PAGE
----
Public health bodies have teamed up to launch a raft of measures aimed at boosting flu jab uptake – including addressing uptake issues among healthcare staff – alongside contingency plans to deal with pressures on frontline services this winter.

NHS England teamed up with Public Health England, the Department of Health and NHS Improvement to develop the measures, which include:

  • Plan to expand flu jab uptake
    Providing free flu vaccines for hundreds of care home staff at a cost of up to £10 million, as well as increasing the number of jabs for young children in schools and vulnerable people
  • Directing NHS trusts to ensure they make vaccines readily available to staff and record why those who choose to opt out of the programme do so
  • Writing to doctors, nurses and other healthcare workers reminding them of their professional duty to protect patients by being vaccinated
  • Setting up a new National Emergency Pressure Panel to provide independent clinical advice on system risk and an appropriate regional and national response
  • An expansion in training – described as the ‘biggest ever’ – for A&E consultants over the next four years.

NHS England says that while record numbers of NHS staff were vaccinated in 2016, one in three still failed to do so – with the figure being as low as one in five in some trusts.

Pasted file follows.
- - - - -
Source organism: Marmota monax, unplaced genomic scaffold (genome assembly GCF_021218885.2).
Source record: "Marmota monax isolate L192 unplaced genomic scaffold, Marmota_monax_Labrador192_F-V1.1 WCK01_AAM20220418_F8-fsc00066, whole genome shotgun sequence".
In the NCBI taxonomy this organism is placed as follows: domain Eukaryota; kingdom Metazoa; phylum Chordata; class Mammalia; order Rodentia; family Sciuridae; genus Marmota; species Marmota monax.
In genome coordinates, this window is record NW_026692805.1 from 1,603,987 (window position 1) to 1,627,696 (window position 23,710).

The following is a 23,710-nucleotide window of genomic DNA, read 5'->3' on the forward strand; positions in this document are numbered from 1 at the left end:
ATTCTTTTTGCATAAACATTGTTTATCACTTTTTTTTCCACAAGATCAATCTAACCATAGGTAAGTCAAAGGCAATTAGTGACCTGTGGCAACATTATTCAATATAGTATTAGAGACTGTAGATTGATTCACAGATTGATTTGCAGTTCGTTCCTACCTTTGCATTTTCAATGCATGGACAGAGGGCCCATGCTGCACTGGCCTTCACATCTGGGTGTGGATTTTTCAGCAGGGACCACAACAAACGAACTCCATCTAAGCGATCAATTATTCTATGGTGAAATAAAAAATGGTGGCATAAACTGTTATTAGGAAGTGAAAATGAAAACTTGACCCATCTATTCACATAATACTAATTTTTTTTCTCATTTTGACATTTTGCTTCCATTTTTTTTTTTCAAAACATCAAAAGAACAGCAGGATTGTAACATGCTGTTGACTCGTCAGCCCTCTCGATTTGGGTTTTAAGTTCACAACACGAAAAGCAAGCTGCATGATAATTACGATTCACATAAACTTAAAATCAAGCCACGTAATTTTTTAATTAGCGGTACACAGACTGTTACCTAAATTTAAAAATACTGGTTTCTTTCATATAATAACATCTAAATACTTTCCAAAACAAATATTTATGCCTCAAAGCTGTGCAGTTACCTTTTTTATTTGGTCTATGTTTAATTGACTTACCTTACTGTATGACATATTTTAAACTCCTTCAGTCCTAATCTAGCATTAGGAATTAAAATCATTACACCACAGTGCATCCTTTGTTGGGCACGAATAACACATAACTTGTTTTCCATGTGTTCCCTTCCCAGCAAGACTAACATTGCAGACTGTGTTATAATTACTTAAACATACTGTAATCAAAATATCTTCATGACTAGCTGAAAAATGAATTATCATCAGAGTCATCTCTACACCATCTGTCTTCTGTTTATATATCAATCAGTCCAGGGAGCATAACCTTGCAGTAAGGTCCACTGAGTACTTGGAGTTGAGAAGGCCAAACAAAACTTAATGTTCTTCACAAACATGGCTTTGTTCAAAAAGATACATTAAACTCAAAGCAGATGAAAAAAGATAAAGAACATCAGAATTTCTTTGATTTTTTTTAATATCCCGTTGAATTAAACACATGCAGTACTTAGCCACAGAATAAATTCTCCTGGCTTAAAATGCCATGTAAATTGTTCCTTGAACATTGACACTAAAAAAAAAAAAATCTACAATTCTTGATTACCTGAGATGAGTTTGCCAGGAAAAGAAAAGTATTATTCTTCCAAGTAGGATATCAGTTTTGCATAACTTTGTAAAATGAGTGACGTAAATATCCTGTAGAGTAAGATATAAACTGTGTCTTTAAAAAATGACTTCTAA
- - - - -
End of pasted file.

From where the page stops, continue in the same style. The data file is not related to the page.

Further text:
NHS England national medical director Sir Bruce Keogh said: “This is a timely reminder to employers and staff that we all have a professional responsibility to protect ourselves, and by doing so better protect our patients and reducing the pressure on services.”

Planned expansions to the national flu vaccination programme for key groups include:

  • Children in school year 4 (aged eight to nine years old) will be offered the vaccine for the first time in addition to years 1-3
  • Children over age 4 in reception classes can get their vaccine in school instead of by their GP
  • More maternity services will offer immunisation to pregnant women
  • GPs and pharmacies will now be paid for vaccinating the morbidly obese.

PHE medical director, professor Paul Cosford, said: “This year we are offering the nasal spray vaccine to more children than ever. Ensuring children get vaccinated is extremely important not only to protect them from flu but also to stop them spreading it to vulnerable groups they come into contact with.

“For someone with a long-term health condition like asthma or COPD, flu has the potential to turn very serious. We want as many eligible people as possible to get their jab, as it is the best way to protect everyone from flu and minimise the burden on the NHS during the season when it faces the most pressures.”

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